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Failure to Exhaust Remedies Bars Ninth Circuit Review of Claim of Due Process Violation by Immigration Judge
by Carl R. Baldwin

Hard on the heels of a Fifth Circuit decision May 18, 2001, barring an alien’ s ineffective assistance of counsel claim for failure to exhaust administrative remedies (Goonsuwan v. Ashcroft, No. 00-10349), the Ninth Circuit, on June 25, 2001, barred a claim of bias on the part of an immigration judge as a result of the alien’s failure to raise it before the Board of Immigration Appeals.

The case is Raquel Sanchez-Cruz v. Immigration and Naturalization Service, No. 99-70044. The alien is a Mexican national who entered the United States without inspection in 1985 at the age of 19. She is the single mother of two U.S.-born children, ages thirteen and ten. On December 23, 1993 the INS commenced deportation proceedings against her. At her hearing in February, 1994 she conceded deportability and requested suspension of deportation under INA 244(a)(1), as it then was, and in the alternative voluntary departure. The court made this observation about the hearing before the immigration judge: “At the hearing the IJ focussed almost exclusively on the fact that Ms. Sanchez-Cruz had received public assistance…He refused to allow the petitioner to introduce evidence that specifically contradicted some of his factual findings and called her a ‘liar’ at various junctures of the evidentiary proceeding…He also evidenced a bias towards single mothers, uttering such phrases as ‘(t)he opportunity she seeks, apparently, is only to be on public welfare and public assistance, and to mother children out of wedlock.’”

The court then discussed its authority to decide the appeal from the BIA’s affirmance of the immigration judge’s denial of the application for suspension, and dismissal of the appeal. Under the “transitional rules” of the Illegal Immigration Reform and Immigrant Responsibility Act (IIRIRA), which apply to this case, the court lacked jurisdiction to review the determination of whether the alien met the “extreme hardship” standard, and the BIA’s alternative holding that it would deny the relief as a matter of pure discretion (citations omitted). In spite of these limitations, said the court, “we retain review of due process challenges to the BIA’s denial of suspension of deportation.” The court found that the allegation of bias by the immigration judge did present a colorable claim. In this case, said the court, “the IJ repeatedly interrupted the petitioner and ‘behaved not as a neutral fact- finder interested in hearing the petitioner’s evidence, but as a partisan adjudicator seeking to intimidate’ the petitioner.” Colmenar v. INS, 210 F.3d 967, 971 (9th Cir. 2000).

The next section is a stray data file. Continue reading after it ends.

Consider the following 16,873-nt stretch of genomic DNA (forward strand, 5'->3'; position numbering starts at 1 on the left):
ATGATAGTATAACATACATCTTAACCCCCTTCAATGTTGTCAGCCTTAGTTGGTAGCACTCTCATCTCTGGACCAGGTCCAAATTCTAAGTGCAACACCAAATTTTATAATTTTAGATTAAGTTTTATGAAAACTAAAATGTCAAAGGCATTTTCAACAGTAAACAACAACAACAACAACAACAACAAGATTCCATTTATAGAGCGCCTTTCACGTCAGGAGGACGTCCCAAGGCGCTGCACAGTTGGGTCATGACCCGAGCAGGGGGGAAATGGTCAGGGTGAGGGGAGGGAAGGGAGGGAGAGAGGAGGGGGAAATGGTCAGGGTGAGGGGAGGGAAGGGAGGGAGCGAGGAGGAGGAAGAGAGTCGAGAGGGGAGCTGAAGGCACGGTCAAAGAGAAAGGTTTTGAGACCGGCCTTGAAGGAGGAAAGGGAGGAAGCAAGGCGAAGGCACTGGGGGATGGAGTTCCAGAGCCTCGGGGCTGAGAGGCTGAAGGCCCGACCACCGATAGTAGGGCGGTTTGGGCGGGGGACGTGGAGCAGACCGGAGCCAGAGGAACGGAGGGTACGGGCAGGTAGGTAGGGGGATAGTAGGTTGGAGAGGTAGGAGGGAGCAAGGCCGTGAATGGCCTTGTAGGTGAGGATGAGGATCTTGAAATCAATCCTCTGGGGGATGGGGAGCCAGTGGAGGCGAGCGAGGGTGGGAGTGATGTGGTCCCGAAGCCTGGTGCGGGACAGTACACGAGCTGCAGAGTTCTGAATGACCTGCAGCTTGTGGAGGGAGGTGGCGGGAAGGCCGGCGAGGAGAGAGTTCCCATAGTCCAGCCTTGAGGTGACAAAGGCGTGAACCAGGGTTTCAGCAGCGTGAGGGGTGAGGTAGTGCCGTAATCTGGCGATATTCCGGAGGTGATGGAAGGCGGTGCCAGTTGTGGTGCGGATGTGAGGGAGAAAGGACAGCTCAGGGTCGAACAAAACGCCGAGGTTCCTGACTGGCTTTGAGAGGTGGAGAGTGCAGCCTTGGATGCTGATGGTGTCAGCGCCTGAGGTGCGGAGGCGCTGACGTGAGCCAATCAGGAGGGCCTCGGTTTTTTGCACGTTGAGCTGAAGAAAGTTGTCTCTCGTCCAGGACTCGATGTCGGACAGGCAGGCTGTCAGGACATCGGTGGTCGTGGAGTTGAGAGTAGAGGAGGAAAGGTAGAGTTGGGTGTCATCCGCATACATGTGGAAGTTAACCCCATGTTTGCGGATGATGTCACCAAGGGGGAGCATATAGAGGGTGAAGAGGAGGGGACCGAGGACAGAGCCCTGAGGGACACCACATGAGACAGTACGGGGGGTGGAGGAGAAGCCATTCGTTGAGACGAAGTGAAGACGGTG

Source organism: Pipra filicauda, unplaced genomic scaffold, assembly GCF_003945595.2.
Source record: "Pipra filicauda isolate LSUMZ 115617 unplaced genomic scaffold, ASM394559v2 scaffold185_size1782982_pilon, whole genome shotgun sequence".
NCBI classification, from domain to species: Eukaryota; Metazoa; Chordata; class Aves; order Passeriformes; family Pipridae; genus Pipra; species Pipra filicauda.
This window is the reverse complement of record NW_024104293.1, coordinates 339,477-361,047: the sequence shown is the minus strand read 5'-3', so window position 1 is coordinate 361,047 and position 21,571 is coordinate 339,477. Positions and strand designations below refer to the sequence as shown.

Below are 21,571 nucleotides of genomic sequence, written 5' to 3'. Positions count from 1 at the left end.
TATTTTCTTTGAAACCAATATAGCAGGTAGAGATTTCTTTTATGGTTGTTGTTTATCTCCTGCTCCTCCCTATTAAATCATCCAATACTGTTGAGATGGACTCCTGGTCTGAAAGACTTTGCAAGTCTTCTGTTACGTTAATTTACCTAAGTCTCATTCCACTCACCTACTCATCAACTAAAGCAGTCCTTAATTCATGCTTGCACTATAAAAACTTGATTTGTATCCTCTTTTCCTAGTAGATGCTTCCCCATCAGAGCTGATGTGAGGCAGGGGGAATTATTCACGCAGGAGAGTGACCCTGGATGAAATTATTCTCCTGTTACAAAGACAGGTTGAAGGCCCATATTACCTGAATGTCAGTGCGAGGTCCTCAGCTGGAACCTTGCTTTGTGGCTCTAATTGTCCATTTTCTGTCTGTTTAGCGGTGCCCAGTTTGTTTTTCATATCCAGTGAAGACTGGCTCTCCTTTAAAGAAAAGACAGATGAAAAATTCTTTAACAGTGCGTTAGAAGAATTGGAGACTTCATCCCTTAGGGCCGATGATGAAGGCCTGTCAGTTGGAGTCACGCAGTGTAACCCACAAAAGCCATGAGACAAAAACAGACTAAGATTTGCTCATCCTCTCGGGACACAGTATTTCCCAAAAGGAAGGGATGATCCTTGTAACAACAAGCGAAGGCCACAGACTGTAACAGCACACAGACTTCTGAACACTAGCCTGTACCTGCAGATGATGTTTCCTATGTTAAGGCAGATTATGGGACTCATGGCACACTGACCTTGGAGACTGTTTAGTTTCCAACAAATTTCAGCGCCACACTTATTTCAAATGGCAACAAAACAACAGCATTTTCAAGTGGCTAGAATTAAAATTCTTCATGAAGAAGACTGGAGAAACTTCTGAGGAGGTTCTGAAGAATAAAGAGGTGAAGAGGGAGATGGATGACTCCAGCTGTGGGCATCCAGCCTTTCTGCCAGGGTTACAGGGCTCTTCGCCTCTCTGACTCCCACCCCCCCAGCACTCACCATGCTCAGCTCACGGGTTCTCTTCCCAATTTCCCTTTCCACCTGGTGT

But that expression of opinion was as far as the court could go. The allegation of immigration judge bias was raised for the first time before the court. It had not been raised before the Board of Immigration Appeals. The court therefore lacked jurisdiction to hear the claim.

This case, in my opinion, is an object lesson to immigration judges on how not to conduct an evidentiary hearing. And it is one more object lesson to lawyers and immigrants on the vital importance of exhausting administrative remedies, in order to have a chance of getting into court.

About The Author

Carl R. Baldwin graduated from Columbia University Law School in 1980, and became a member of the New York State Bar a year later. He worked for three years with the New York City Law Department, and then entered solo practice in immigration law, which he has continued to the present. His work with clients has included asylum applications, deportation defense, visa processing, adjustment of status, and naturalization. He has also worked to implement special laws, such as the 1986 "amnesty" (The Immigration Reform and Control Act), and the 1998 Haitian reform act (The Haitian Refugee Immigration Fairness Act). Mr. Baldwin is the author of Immigration News Monthly. He can be reached by e-mail at

He has written a book on immigration law, called "Immigration Questions and Answers," 1997, Allworth Press, 10 East 23rd Street, New York, NY 10010 (212) 777-8395. The book, which contains essential background information about how the immigration law works, can be ordered in both an English Edition and a Spanish version from